Paleomagnetic dating definition


The record of the strength and direction of Earth’s magnetic field (paleomagnetism, or fossil magnetism) is an important source of our knowledge about the Earth’s evolution throughout the entire geological history.This record is preserved by many rocks from the time of their formation.However, the geomagnetic field reversal mentioned above is characterized by an asymmetry, manifested in natural magnetization recorded by Keweenawan rocks that crop out around the Lake Superior (e.g., Palmer, 1970; Halls and Pesonen, 1982; Pesonen and Halls, 1983; Schmidt and Williams, 2003).Most but not all of the reversely magnetized (“reversed”) lava flows and dikes of this age consistently have characteristic directions of magnetization that are about 20 to 40 degrees steeper in inclination than their normally magnetized (“normal”) equivalents, while declinations show the expected 180 degree relationship.


The two most favored hypotheses for this reversal asymmetry are either apparent polar wander during Keweenawan times (Davis and Green, 1997; Schmidt and Williams, 2003) or the presence of a persistent non-dipole field causing the geomagnetic field to depart from a geocentric axial dipole geometry (Pesonen and Nevanlinna, 1981; Halls and Pesonen, 1982; Nevanlinna and Pesonen, 1983; Pesonen and Halls, 1983).The paleomagnetic data have played an instrumental role in deciphering the history of our planet including a decisive evidence for continental drift and global plate tectonics.The data have also been crucial for better understanding the problems of regional and local tectonics, geodynamics, and thermal history of our planet.The reversely magnetized lavas (the Siemens Creek formation of Powder Mill group, the lowermost part of North Shore volcanics, Osler volcanics, and the lower part of Mamainse Point formation) are found in many locations around Lake Superior (see figure from ) during the normal polarity interval.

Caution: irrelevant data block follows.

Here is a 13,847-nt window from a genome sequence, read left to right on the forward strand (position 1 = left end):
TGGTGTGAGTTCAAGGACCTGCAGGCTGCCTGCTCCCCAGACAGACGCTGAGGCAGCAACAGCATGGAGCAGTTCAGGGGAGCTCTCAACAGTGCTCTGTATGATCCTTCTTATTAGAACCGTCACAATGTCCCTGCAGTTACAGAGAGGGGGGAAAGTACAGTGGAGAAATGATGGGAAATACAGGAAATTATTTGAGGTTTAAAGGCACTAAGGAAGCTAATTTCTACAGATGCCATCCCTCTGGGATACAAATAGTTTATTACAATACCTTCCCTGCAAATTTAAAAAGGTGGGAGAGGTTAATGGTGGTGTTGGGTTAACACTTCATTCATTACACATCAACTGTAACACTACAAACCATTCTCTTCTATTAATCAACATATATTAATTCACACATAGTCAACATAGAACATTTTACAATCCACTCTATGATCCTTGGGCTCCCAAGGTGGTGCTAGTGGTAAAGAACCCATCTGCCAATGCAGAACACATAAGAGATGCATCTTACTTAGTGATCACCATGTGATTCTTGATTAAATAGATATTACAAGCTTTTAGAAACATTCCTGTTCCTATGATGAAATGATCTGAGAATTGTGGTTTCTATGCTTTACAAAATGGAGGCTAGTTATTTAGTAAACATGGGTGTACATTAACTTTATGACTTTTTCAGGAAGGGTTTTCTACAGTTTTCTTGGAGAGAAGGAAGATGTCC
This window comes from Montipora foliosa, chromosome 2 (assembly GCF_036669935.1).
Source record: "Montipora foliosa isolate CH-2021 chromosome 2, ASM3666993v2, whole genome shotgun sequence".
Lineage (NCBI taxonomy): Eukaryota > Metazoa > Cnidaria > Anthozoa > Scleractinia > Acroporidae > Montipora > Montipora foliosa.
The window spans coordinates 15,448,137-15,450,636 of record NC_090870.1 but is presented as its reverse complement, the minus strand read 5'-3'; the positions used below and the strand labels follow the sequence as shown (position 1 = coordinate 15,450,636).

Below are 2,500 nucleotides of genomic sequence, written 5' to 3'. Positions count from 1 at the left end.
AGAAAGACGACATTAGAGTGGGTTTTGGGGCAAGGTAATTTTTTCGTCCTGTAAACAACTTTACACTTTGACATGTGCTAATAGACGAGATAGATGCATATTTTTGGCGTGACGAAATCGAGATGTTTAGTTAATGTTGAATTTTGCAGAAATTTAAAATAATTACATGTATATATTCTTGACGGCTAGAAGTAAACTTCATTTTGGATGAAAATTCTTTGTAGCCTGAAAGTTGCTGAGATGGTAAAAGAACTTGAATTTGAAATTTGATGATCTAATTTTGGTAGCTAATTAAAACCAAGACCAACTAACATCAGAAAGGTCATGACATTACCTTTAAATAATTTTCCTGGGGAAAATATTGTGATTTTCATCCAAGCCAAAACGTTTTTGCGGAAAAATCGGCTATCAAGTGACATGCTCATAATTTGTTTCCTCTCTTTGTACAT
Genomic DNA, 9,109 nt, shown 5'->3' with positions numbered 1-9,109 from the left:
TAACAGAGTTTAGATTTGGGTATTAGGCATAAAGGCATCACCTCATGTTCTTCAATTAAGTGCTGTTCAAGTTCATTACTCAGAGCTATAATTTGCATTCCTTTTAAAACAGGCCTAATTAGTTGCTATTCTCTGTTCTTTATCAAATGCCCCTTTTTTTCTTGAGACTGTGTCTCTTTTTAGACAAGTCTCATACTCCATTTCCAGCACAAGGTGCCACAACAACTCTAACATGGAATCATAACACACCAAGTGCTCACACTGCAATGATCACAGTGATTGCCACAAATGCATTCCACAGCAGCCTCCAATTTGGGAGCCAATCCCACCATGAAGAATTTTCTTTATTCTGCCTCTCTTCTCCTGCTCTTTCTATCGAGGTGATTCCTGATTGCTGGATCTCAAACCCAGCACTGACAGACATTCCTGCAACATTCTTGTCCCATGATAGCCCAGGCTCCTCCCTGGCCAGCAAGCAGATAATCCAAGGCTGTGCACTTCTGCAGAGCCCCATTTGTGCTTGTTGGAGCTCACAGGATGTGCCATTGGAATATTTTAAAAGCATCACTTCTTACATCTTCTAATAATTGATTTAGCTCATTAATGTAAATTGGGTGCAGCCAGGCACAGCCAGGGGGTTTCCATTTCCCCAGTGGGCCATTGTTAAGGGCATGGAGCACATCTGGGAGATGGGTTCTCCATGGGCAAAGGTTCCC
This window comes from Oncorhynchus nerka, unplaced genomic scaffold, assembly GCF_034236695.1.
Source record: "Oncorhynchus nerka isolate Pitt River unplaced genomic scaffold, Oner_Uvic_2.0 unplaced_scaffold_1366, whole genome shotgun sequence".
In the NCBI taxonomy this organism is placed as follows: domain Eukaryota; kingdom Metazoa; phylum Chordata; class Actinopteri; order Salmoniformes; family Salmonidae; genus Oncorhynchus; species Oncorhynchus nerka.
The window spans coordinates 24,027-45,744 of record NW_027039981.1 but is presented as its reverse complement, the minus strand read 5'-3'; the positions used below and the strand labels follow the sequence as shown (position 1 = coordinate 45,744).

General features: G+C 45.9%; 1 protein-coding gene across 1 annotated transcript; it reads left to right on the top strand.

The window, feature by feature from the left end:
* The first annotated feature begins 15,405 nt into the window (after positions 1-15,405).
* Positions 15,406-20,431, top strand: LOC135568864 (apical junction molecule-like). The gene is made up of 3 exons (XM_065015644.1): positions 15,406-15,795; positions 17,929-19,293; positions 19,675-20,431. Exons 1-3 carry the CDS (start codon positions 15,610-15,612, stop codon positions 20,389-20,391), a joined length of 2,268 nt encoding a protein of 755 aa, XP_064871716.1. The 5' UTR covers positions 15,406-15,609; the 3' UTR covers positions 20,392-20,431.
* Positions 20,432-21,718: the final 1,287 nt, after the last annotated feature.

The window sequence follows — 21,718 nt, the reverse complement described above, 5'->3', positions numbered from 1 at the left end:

During this interval, a sequence of Portage Lake lava flows erupted within a two to three million year interval around 1095 million years ago.

The recent study of this problem () on lavas from Mamainse Point shows that the geomagnetic reversal asymmetry observed in rocks of Keweenawan age is an artifact of the rapid motion of North America during this time.


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